To date, the Canada Revenue Agency (CRA) has denied more than
$5.5 billion in donation claims and reassessed over 167,000
taxpayers who participated in gifting tax shelter schemes. 44
charitable organizations were found guilty and each one had their
charitable status revoked.
Effective January 1, 2012, the CRA will not assess returns for
individuals suspected of being involved in tax shelter schemes.
Attempting to discourage participation in such arrangements, and to
avoid the issuance of invalid refunds, the CRA will not proceed
with assessments and refunds until they complete an audit on the
tax shelter, which may take up to two years. Taxpayers wishing to
relinquish their gifting tax shelter receipt claim will have their
withheld returns assessed.
Since 1998, the CRA has issued several warnings against tax
shelter fraud. By way of news releases and alerts, the CRA has
cautioned taxpayers to refrain from non-compliant financial and
business practices that could result in losing principal
investments, the repayment of taxes owed, and penalties and
interest. Depending on the extent of the infringement, it might
also lead to fines and imprisonment.
To protect yourself, you should know how the CRA defines
"gifting tax shelter schemes." These schemes promise tax
shelter relief through a gifting arrangement where you get a
donation receipt that is typically four or five times the amount
you donated. "Tax shelter" includes any property that a
promoter (who is responsible for actively locating funding for a
specific arrangement) represents to an investor who may claim tax
deductions or receive tax benefits which equal or exceed the amount
invested within four years of its purchase.
We often see gifting tax shelter schemes in what we refer to as
"buy-low, donate-high" charitable donation arrangements.
Consider a situation where a promoter presents a plan whereby you
buy property at a bargain price. The promoter then arranges for the
property to be appraised at a value far greater than what you paid
for it. The issued tax receipt will be based on the appraised
value. This produces a tax credit greater than the cost of the
property and the tax associated with the gains you would trigger by
donating the property.
The CRA can deny all tax deductions or credits claimed by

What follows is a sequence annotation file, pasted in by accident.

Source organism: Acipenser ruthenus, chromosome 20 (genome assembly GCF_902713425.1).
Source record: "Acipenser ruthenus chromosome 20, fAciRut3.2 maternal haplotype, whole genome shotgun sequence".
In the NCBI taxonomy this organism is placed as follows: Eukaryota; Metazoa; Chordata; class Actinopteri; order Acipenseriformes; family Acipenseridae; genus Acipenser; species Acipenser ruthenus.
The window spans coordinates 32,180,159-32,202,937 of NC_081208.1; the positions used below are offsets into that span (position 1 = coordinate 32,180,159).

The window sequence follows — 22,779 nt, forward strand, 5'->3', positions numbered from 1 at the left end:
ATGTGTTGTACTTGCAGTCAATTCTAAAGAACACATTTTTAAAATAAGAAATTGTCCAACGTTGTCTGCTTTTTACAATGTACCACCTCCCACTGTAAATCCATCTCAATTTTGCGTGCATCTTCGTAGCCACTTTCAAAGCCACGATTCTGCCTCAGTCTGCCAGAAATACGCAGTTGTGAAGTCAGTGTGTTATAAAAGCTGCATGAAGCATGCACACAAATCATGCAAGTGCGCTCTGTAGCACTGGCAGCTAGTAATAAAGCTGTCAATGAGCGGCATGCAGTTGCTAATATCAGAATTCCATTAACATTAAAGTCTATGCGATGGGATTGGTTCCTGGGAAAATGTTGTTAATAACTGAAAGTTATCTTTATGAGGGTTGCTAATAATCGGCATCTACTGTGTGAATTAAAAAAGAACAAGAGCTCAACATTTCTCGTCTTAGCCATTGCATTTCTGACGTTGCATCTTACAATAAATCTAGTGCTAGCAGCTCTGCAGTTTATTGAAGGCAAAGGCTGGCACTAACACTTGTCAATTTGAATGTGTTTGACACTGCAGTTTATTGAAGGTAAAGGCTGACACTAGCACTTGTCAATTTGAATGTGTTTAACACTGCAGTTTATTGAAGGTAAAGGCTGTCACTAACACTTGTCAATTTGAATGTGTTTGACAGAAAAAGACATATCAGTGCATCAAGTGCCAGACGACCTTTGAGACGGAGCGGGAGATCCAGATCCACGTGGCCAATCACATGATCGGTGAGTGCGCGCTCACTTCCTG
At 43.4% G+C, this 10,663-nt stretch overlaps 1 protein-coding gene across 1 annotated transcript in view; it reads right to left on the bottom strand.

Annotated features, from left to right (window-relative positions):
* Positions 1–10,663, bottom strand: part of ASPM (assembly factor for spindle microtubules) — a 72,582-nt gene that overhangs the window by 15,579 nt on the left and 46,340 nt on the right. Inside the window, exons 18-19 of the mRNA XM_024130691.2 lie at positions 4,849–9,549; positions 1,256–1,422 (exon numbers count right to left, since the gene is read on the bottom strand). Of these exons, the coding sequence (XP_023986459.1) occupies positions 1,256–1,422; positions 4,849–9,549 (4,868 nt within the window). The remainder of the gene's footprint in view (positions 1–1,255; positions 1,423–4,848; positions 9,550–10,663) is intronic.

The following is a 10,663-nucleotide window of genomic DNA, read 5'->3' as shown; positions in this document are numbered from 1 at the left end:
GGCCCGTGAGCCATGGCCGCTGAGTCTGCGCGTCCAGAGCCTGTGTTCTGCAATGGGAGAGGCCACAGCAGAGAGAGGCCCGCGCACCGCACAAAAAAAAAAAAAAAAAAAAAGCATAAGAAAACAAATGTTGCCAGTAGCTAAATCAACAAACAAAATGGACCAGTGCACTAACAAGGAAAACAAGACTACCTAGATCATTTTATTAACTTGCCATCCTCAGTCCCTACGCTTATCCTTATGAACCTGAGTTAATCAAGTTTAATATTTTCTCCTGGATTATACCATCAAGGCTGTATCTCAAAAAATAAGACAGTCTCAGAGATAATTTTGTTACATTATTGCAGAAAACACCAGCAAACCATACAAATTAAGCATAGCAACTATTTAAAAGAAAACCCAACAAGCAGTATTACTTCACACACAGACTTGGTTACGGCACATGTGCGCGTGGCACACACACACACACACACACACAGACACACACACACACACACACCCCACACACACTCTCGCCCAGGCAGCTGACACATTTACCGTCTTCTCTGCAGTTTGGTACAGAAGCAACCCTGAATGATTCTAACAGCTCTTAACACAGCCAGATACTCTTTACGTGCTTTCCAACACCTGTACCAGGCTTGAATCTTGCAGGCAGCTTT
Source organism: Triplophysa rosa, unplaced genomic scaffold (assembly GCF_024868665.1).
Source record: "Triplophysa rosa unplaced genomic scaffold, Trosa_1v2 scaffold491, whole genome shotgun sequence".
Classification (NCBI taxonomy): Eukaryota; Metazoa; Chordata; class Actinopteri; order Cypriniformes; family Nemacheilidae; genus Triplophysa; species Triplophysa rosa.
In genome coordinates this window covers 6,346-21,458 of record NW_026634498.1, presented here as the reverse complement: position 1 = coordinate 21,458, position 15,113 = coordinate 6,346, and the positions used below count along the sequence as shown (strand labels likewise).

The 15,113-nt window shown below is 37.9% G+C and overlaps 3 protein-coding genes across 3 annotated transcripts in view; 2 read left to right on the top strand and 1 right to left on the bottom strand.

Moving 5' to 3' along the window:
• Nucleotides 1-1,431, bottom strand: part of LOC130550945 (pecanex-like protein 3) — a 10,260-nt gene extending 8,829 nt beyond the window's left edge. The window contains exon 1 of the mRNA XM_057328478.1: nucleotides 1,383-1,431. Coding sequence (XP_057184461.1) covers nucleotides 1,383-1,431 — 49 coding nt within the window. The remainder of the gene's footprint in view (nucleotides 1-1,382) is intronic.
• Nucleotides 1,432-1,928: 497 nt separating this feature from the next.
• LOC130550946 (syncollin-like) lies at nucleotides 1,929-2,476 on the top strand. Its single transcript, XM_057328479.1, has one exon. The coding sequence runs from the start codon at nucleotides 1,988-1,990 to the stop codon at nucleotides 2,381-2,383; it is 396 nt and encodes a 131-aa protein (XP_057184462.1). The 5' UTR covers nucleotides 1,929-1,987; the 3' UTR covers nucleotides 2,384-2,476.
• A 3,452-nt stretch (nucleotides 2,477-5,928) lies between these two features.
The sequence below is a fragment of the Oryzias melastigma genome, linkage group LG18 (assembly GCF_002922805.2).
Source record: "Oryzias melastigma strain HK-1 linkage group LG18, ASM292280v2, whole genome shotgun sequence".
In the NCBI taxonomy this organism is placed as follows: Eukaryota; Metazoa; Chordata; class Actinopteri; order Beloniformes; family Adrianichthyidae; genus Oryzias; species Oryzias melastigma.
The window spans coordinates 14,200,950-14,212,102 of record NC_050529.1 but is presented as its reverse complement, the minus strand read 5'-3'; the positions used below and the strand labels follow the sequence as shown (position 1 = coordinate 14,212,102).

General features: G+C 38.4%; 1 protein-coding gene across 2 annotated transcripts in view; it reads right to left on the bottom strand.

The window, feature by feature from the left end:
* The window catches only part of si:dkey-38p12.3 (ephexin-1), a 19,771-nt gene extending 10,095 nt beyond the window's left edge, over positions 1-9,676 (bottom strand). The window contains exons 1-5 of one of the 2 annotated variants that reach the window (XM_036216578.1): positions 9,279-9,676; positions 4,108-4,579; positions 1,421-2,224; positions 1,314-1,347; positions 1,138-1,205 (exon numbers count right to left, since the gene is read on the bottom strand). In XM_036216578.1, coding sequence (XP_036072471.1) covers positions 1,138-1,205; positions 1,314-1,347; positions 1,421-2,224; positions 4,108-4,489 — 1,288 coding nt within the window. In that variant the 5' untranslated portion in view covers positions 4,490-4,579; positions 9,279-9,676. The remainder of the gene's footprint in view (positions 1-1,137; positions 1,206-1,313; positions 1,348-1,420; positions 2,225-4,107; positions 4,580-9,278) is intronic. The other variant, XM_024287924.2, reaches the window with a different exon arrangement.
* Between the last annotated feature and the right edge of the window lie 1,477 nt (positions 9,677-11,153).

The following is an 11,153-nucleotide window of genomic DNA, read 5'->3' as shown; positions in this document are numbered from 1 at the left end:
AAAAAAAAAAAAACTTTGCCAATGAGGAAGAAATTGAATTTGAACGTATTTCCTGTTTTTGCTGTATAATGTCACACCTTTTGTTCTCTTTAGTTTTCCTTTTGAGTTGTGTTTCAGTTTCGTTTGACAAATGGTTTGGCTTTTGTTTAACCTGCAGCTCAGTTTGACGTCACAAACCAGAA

taxpayers who the Agency determines are participating in charitable
tax shelter arrangements that are non-compliant with Canadian tax
laws. In addition, the CRA can charge unregistered tax shelters
with interest and penalties of up to 50% of the taxes payable.
If you are considering entering into one of these arrangements,
you should take the following precautions:
Be wary of advertised arrangements that promise substantial tax
savings to taxpayers from pre-selected charities from tax receipts
that are much higher than the amount paid;
Inquire about the nature of the promoter's compensation
with respect to the charitable arrangement;
Review the promoter's track record to determine if products
previously sold have been audited or are presently under
Ensure the appraisers are qualified and acting independently of
Review the appraisal report;
Ensure the charities are registered with the CRA and acting
independently of the promoters;
Review the professional opinion explaining the income tax
consequences of the donation arrangement;
Ensure the arrangement has a tax shelter number; however, note
that the tax shelter number offers no guarantee that taxpayers will
receive the proposed tax benefits;
Determine if advanced income tax rulings were obtained;
Obtain competent and independent advice from your professional
All gifting tax shelter schemes are now audited by the CRA; and
of all the schemes, none have been found to be compliant with
Canadian tax laws. If you are considering entering into a tax
shelter arrangement, we strongly recommend that you obtain
independent, professional advice from your tax advisor before
signing any documents or writing any cheques, because, as the old
adage goes, "if it seems too good to be true, it probably
is" continues to hold true.
Jamie Herman is a tax specialist who works in all aspects of the
firm's tax practice, including domestic and international
The content of this article is intended to provide a general
guide to the subject matter. Specialist advice should be sought
about your specific circumstances.
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